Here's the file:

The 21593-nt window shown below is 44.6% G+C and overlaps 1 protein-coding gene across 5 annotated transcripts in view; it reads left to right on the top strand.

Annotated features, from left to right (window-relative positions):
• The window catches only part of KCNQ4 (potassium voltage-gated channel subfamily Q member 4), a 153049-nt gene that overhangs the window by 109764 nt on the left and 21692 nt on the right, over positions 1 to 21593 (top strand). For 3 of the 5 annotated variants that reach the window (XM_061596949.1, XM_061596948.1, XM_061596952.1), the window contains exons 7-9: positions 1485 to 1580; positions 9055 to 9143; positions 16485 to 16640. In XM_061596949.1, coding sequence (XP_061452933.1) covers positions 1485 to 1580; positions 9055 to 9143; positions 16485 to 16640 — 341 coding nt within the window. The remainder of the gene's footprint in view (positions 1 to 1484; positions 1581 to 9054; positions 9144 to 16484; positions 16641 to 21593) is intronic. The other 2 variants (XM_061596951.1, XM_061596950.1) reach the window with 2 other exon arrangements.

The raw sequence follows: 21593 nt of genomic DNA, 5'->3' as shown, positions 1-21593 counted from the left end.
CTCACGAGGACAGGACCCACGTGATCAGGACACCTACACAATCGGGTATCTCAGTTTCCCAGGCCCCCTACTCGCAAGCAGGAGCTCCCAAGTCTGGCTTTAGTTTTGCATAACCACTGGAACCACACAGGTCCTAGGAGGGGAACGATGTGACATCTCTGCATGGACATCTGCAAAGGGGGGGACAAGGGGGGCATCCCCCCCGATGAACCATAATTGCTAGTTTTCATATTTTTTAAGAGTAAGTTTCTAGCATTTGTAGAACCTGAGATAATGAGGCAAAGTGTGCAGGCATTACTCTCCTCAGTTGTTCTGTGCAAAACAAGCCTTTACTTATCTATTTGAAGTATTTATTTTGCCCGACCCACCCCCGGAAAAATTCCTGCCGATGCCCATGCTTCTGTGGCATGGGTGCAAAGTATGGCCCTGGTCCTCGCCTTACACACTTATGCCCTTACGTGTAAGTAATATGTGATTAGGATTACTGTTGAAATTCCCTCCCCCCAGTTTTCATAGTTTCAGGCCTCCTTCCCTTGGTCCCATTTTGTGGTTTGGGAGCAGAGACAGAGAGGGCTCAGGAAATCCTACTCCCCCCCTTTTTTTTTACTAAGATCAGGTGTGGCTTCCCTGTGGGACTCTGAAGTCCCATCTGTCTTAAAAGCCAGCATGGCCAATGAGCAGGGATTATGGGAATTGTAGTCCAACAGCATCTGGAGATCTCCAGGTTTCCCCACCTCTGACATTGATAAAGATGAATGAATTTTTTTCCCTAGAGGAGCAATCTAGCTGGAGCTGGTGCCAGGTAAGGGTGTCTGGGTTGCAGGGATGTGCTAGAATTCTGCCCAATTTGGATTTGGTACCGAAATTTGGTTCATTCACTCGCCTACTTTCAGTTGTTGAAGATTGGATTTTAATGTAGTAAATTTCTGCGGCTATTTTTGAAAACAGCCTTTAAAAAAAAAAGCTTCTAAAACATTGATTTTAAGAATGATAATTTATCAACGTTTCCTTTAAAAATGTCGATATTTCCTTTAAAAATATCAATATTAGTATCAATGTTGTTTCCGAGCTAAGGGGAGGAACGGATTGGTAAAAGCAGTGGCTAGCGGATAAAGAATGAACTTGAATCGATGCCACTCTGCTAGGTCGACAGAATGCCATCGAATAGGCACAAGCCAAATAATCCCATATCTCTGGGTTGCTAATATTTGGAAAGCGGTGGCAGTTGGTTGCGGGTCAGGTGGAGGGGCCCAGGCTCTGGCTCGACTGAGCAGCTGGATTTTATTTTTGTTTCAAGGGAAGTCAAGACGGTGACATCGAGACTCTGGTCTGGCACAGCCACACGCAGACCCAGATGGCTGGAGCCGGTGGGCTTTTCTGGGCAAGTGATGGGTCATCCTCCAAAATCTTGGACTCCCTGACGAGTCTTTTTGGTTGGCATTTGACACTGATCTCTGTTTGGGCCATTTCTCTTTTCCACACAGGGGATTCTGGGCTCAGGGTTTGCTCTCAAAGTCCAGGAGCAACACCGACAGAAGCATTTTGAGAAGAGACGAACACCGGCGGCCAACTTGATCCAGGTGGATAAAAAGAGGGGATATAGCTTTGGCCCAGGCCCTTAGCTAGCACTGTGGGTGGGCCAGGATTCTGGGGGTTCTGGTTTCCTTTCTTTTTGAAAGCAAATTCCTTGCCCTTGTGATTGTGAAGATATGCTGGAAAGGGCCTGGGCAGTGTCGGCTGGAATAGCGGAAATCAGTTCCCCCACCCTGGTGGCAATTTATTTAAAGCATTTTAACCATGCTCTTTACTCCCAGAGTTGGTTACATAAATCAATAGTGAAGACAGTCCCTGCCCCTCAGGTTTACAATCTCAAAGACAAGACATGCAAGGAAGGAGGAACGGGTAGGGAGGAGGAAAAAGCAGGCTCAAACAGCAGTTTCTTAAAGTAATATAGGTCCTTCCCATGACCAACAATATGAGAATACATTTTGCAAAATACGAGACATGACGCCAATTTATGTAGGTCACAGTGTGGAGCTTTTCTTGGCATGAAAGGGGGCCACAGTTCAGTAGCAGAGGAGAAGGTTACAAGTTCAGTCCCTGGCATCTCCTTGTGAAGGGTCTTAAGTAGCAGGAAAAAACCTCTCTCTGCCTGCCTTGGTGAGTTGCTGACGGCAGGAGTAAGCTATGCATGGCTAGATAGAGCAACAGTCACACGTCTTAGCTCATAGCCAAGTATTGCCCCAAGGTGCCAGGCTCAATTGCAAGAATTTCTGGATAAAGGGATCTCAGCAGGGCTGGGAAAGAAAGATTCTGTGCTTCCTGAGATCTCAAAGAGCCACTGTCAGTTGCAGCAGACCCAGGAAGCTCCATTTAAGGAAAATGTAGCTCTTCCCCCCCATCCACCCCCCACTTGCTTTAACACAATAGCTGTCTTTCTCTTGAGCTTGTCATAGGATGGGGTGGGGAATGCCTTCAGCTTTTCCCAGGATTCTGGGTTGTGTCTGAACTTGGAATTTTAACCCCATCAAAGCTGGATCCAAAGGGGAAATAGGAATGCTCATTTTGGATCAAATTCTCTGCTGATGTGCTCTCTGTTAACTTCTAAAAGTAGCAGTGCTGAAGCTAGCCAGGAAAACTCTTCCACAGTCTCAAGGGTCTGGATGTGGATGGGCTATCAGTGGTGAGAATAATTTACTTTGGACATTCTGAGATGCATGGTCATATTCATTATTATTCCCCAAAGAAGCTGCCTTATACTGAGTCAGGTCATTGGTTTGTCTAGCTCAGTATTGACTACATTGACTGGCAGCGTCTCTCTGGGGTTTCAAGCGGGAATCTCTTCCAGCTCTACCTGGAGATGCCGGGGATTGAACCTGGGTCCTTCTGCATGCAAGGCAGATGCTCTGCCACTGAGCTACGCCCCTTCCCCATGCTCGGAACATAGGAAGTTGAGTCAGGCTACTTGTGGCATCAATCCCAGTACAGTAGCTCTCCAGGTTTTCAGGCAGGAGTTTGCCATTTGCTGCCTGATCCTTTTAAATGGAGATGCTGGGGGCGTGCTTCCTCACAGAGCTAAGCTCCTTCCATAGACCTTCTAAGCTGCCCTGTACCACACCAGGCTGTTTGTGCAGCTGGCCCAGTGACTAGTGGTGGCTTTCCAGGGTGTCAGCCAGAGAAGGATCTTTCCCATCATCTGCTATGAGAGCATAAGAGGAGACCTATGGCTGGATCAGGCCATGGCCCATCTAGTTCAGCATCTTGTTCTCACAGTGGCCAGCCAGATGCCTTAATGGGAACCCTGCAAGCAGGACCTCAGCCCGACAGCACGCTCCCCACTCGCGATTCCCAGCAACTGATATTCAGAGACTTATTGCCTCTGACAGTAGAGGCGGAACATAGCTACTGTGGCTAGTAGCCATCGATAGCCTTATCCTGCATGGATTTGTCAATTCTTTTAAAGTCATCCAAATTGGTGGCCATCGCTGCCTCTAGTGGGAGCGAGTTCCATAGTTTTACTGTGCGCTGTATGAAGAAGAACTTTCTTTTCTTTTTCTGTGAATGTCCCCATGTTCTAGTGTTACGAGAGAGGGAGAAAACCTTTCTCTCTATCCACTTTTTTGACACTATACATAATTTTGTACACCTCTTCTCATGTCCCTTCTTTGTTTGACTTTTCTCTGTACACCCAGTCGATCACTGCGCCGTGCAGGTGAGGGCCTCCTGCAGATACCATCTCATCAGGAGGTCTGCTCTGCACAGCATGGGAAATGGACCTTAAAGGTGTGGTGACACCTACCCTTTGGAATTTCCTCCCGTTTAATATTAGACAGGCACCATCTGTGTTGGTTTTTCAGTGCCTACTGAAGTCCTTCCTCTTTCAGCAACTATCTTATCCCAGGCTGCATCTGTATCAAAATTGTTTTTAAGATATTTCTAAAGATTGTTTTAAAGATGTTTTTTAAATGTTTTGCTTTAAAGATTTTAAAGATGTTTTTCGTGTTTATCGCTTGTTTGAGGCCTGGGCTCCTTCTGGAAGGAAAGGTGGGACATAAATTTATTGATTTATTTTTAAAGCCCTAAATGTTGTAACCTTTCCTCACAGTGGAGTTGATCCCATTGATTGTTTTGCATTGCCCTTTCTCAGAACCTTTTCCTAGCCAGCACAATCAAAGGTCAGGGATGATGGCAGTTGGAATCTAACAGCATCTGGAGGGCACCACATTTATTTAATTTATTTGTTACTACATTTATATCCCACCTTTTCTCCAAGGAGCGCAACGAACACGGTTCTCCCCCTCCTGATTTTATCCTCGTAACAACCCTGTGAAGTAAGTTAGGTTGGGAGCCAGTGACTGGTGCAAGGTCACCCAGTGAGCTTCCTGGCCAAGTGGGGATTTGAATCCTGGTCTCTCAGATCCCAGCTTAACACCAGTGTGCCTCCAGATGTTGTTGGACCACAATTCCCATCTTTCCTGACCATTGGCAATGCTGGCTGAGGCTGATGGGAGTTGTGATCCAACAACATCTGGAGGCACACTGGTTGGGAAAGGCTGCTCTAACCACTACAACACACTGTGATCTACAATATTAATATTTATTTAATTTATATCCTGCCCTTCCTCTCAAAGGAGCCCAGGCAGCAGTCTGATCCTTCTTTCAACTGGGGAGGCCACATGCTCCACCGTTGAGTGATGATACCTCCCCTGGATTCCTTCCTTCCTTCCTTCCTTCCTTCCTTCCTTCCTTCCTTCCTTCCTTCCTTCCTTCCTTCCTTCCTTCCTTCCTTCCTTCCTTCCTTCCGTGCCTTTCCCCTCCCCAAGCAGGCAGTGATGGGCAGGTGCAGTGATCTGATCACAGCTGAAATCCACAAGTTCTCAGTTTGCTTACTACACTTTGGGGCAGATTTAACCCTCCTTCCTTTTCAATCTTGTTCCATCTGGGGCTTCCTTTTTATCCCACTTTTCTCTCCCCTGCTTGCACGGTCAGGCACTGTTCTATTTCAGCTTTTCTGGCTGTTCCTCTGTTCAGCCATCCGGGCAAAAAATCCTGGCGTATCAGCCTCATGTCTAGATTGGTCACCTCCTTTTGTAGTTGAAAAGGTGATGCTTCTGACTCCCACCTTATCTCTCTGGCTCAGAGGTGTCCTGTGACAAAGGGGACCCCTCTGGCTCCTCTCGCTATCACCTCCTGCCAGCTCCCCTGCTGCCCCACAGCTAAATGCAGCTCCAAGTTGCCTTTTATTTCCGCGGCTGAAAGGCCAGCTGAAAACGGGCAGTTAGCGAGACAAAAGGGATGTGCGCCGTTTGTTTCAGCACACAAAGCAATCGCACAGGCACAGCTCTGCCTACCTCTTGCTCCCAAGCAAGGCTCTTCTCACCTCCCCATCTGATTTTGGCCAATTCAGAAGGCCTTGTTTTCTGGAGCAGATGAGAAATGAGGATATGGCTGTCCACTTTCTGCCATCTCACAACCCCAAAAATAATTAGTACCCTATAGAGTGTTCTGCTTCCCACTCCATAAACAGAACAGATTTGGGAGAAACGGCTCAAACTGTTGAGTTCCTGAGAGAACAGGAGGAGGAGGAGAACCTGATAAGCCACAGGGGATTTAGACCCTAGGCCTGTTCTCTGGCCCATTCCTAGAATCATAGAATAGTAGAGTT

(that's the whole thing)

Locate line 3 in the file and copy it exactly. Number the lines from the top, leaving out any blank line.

• The window catches only part of KCNQ4 (potassium voltage-gated channel subfamily Q member 4), a 153049-nt gene that overhangs the window by 109764 nt on the left and 21692 nt on the right, over positions 1 to 21593 (top strand). For 3 of the 5 annotated variants that reach the window (XM_061596949.1, XM_061596948.1, XM_061596952.1), the window contains exons 7-9: positions 1485 to 1580; positions 9055 to 9143; positions 16485 to 16640. In XM_061596949.1, coding sequence (XP_061452933.1) covers positions 1485 to 1580; positions 9055 to 9143; positions 16485 to 16640 — 341 coding nt within the window. The remainder of the gene's footprint in view (positions 1 to 1484; positions 1581 to 9054; positions 9144 to 16484; positions 16641 to 21593) is intronic. The other 2 variants (XM_061596951.1, XM_061596950.1) reach the window with 2 other exon arrangements.